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In XHTML and HTML Essential Training, Bill Weinman helps designers and coders understand XHTML and HTML. In the process, Bill covers document structure, block and inline-level tags, floating images, controlling white space, phrase and font markup, and tables and frames. He even provides a good introduction to CSS. Bill offers step-by-step guidance for building a complete working web site. Exercise files accompany the course.
In this lesson, we are going to talk about quotations and quote marks. There are two elements in play here. One is the Blockquote element, which is a block-level element that quotes an entire block of text, and the other is the Q element that puts quote marks around a bit of text inline. First, the Blockquote element, which you can see demonstrated here. In the browser, you'll see it's just indented text and if I go ahead and shrink down the browser so that it wraps, you'll see that it's indented on both sides but it's not centered or anything.
That's actually how the Blockquote element is often used. It's often used just to indent text. It's not used necessarily to mean this is a block of quoted text. So, be aware of that and when you are using the Blockquote element, be sure to use it to mean what it's supposed to mean and if you need to just indent text, you can use Style Sheets for that with a regular paragraph. The new Q element and I say new, it's been around now for almost ten years but it's not actually supported by a lot of browsers. So, it's not used very much. Be sure to check with the browsers that matter to you before you try to use it.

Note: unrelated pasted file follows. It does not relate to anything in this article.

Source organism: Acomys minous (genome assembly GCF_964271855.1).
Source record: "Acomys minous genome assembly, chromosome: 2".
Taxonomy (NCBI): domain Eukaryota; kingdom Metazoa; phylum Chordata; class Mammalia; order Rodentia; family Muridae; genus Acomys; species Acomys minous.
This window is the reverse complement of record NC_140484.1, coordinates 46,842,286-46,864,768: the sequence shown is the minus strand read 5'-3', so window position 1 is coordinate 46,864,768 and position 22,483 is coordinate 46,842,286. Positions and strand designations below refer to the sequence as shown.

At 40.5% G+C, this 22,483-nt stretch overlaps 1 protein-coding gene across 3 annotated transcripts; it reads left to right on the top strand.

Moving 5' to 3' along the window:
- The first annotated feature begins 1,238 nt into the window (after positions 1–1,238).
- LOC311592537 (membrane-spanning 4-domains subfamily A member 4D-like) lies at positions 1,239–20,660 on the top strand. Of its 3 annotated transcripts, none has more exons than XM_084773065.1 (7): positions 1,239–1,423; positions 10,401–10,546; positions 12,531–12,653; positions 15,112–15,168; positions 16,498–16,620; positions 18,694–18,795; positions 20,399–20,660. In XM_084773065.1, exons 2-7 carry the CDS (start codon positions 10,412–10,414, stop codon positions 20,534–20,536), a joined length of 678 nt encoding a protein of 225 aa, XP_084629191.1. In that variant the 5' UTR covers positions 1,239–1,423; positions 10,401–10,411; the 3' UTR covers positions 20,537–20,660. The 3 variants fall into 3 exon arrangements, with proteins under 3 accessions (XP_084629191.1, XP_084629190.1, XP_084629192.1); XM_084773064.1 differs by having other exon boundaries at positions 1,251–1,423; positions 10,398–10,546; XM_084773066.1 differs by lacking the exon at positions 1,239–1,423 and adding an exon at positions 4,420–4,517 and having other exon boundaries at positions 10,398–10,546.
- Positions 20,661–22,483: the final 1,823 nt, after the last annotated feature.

It puts quote marks around a piece of text inline. So, here we have a word with quote marks around it, here, and I'll just take those quote marks and I'll change it for the Q element and close the q here. So, that's the Q element. It's an inline element as you see and it's being used to quote that word. So, I'll go ahead and save that and reload in the browser. So, the nice thing is there are nice curly quotes in English. There are a couple of things about the Q tag that you need to be aware of. One is it's supposed to be internationalized and so, if I were to sit here and put language=French then you should get French quotes, which are one above and one below and I save that and reload it, and you see it doesn't change anything.
So that's not fully supported in Firefox. In actuality, the tag isn't supported at all in some browsers, notably Internet Explorer. So, if you use it, you may just not get any quotes at all. So, be sure to test it in the browsers that are important to you before you use it. They'd be handy tag, if they were actually supported well, but unfortunately it's not. So, those are the quoting elements. They don't actually get used for what they mean and they don't always work for what they are supposed to work for. So, be aware of that when you try to use them.
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